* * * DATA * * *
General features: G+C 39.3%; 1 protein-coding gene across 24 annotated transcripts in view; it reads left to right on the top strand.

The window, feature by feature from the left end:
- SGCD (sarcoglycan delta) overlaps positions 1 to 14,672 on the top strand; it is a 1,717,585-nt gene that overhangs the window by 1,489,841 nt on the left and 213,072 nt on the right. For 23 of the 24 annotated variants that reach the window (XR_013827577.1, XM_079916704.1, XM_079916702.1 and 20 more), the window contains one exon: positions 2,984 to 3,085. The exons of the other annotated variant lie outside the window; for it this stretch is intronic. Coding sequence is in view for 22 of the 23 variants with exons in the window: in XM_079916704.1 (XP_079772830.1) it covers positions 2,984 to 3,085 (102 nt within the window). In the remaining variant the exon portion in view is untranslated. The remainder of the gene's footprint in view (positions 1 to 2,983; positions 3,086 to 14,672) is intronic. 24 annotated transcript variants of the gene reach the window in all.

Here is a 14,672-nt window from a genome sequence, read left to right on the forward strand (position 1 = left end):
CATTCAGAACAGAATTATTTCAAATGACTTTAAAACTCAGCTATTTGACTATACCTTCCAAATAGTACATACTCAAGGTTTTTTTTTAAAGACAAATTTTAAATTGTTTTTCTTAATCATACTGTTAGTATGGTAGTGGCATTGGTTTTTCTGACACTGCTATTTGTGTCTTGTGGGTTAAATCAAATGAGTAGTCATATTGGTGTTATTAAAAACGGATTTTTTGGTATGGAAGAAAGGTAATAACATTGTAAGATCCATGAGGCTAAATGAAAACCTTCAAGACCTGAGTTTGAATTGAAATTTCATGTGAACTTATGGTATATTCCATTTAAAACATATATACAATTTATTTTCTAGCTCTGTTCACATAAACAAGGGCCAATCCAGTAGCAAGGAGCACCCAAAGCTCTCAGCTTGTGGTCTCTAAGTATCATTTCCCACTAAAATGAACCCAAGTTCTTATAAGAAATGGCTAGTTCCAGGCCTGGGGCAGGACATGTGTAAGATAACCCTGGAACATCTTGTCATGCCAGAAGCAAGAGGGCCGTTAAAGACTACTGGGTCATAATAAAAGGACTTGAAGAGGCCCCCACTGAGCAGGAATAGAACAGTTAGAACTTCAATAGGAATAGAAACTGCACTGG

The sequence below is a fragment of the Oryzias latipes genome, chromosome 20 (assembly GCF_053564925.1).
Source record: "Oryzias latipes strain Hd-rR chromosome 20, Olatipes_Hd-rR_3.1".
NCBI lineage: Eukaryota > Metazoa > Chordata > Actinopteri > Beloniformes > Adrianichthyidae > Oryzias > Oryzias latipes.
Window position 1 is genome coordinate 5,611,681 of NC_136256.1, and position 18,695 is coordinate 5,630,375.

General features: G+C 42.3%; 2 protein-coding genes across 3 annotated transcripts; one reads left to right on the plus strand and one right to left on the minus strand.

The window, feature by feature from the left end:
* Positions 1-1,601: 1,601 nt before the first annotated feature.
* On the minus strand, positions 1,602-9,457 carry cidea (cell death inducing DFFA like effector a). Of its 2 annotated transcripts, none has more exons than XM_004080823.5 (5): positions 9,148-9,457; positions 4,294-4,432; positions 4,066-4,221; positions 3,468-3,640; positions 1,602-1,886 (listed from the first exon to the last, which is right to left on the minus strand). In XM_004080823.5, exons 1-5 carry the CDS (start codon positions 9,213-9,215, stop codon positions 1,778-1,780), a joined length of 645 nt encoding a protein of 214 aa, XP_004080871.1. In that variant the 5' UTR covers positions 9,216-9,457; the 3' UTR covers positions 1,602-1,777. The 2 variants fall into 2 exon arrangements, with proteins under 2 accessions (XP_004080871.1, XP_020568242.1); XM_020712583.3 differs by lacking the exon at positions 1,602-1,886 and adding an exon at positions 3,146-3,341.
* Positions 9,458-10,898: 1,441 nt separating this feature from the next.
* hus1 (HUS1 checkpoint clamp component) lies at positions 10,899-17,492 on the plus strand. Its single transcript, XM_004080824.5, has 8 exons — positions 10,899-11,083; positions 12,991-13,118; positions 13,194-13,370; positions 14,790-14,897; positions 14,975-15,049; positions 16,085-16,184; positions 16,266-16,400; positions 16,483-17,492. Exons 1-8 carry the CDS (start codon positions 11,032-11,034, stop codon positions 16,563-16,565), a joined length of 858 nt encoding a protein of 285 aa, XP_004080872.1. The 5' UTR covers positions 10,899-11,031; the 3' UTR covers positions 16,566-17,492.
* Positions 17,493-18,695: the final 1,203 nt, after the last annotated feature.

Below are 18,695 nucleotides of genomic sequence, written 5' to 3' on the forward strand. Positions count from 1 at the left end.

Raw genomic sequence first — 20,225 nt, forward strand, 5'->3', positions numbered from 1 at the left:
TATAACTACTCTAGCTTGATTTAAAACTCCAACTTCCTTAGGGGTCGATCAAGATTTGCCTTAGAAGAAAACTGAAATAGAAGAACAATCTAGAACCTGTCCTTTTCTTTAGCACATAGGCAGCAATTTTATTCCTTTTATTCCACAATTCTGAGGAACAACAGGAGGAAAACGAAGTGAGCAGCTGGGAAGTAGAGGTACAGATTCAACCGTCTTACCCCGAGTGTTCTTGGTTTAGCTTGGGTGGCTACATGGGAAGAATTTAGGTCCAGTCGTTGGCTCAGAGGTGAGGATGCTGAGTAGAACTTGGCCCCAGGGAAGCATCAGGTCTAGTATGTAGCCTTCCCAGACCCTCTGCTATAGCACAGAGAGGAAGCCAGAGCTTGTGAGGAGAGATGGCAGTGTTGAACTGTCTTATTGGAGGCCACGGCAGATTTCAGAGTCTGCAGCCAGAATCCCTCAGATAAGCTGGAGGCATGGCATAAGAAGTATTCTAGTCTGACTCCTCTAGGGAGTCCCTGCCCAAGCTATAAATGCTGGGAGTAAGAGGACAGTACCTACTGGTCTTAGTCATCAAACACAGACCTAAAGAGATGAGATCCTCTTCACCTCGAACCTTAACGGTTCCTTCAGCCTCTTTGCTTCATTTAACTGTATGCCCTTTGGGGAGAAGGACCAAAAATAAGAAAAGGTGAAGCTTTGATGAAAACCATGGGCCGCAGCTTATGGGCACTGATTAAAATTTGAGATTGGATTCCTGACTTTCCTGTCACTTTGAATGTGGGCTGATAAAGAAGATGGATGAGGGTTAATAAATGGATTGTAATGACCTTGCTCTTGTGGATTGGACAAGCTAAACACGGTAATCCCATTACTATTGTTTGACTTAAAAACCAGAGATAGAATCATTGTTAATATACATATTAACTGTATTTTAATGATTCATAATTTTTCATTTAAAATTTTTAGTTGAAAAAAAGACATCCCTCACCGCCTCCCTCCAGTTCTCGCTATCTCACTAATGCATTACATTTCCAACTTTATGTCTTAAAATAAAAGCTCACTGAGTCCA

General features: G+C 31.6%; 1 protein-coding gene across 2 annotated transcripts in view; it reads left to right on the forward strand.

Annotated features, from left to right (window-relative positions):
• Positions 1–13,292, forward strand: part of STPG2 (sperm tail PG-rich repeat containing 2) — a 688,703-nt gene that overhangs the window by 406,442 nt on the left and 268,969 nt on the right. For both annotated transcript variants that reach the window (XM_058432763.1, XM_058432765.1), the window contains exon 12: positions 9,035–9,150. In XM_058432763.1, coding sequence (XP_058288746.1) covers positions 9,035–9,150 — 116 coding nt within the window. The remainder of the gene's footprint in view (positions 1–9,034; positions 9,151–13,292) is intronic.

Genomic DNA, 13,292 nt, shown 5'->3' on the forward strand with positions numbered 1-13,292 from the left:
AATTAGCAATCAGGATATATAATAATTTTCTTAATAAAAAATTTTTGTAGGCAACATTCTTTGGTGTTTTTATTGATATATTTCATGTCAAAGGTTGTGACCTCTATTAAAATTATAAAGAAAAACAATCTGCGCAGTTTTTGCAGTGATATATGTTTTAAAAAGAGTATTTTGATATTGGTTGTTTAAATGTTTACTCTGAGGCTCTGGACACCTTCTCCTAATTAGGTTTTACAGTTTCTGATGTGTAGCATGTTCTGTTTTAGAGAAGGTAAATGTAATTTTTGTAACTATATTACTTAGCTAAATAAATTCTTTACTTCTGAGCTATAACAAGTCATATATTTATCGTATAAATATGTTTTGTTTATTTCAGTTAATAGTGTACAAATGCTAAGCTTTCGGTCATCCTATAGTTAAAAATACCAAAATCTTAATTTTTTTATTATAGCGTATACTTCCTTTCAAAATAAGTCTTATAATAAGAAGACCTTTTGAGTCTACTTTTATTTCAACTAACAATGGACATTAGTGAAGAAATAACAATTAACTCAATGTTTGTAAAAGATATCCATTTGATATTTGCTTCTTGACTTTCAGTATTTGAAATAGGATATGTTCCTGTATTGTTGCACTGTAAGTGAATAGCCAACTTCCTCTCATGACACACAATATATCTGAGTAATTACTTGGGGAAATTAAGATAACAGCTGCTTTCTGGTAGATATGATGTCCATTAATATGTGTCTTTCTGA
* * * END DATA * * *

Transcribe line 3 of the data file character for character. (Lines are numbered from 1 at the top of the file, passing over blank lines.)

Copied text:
- SGCD (sarcoglycan delta) overlaps positions 1 to 14,672 on the top strand; it is a 1,717,585-nt gene that overhangs the window by 1,489,841 nt on the left and 213,072 nt on the right. For 23 of the 24 annotated variants that reach the window (XR_013827577.1, XM_079916704.1, XM_079916702.1 and 20 more), the window contains one exon: positions 2,984 to 3,085. The exons of the other annotated variant lie outside the window; for it this stretch is intronic. Coding sequence is in view for 22 of the 23 variants with exons in the window: in XM_079916704.1 (XP_079772830.1) it covers positions 2,984 to 3,085 (102 nt within the window). In the remaining variant the exon portion in view is untranslated. The remainder of the gene's footprint in view (positions 1 to 2,983; positions 3,086 to 14,672) is intronic. 24 annotated transcript variants of the gene reach the window in all.